Bill Priedhorsky Presents Talk To Mountaineers Jan. 20

Llama packer BJ Orozco and his staff, schlepping gear down the canyon of the Escalante River. Courtesy photo
Bill Priedhorsky, a local Los Alamos Mountaineers member, will present “Adventures in the Canyons: A Country of Puzzles” at 7:30 p.m. Wednesday, Jan. 20 at Fuller Lodge in Los Alamos. Social time and reports of recent and upcoming events begin at 6:30 p.m.

Priedhorsky will share some highlights of his 36 years of exploring, focusing on the last few years of new adventures. What is it about this part of the world that keeps him, and so many other mountaineers, coming back again and again? For Priedhorsky, it is the puzzles that the country presents –that a hundred yards walk takes one to an entirely new point of view, that a goal half a mile away might take a half day to be reached, that a new mystery can appear any minute, and does.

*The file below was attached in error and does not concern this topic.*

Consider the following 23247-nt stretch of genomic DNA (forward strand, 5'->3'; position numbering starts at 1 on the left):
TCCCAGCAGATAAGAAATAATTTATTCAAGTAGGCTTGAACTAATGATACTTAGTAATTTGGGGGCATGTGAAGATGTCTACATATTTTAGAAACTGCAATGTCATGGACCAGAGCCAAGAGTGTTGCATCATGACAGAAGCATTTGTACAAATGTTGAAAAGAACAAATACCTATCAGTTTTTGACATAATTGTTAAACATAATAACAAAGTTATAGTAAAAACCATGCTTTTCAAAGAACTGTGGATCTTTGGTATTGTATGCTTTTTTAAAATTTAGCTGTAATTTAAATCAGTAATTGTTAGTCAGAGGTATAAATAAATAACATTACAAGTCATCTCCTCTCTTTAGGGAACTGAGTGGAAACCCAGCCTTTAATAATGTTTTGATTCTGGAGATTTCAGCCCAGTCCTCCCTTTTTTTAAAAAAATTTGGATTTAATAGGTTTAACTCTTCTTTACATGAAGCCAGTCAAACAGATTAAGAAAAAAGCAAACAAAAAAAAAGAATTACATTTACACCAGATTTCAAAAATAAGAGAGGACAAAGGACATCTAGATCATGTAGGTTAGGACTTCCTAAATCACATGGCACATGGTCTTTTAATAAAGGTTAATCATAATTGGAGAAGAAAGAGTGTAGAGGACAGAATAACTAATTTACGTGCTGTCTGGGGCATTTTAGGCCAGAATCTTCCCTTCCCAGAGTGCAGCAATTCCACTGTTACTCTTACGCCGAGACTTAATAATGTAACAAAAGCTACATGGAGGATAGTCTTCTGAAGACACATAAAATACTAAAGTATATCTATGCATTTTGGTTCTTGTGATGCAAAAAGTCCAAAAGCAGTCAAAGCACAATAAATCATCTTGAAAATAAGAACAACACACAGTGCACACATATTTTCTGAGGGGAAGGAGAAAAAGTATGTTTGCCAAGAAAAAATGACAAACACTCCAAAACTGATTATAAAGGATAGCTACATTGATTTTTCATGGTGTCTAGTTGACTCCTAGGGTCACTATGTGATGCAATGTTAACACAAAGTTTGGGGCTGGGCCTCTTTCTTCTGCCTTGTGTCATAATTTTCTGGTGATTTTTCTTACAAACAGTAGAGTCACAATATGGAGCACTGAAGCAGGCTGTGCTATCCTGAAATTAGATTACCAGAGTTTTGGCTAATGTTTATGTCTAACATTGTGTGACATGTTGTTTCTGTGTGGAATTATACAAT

Having attained a certain age, the rough backpack trips of youth are behind him, replaced by more comfortable outings where beasts of burden – llamas or horses – carry the load into camp. These recent trips ranged across the canyon country. A llama trip to Scorpion Gulch took him to a remote corner of the Grand Staircase/Escalante National Monument, looking down up the Escalante River. A trip to the overgrazed Navajo Reservation, near Navajo National Monument, was less scenic, but took the group to undisturbed Anasazi Ruins like nowhere else.

Two explorations to the Waterpocket Fold explored the 100 mile-long monocline that defines Capitol Reef National Park. Llamas are banned in Capitol Reef, so a horse packer took the group to Hall’s Creek Narrows, a dramatic canyon that hooks through the fold, and Muley Tanks, at the mouth of Muley Twist, farther north along the fold.

After years of wanting to go, Priedhorsky made it to the Maze District of Canyonlands National Park, the puzzle country into which fictional George Washington Hayduke disappeared in the conclusion of “The Monkey Wrench Gang.” In November, when it is uncomfortably cold to camp, the group establish a base in Moab town and spend the days exploring. Moab, famous for jeeps and mountain biking, is just as worthy for hiking adventure; for example, Arches National Park has not only well-known routes like Devil’s Garden, but nooks and crannies where hardly anyone goes.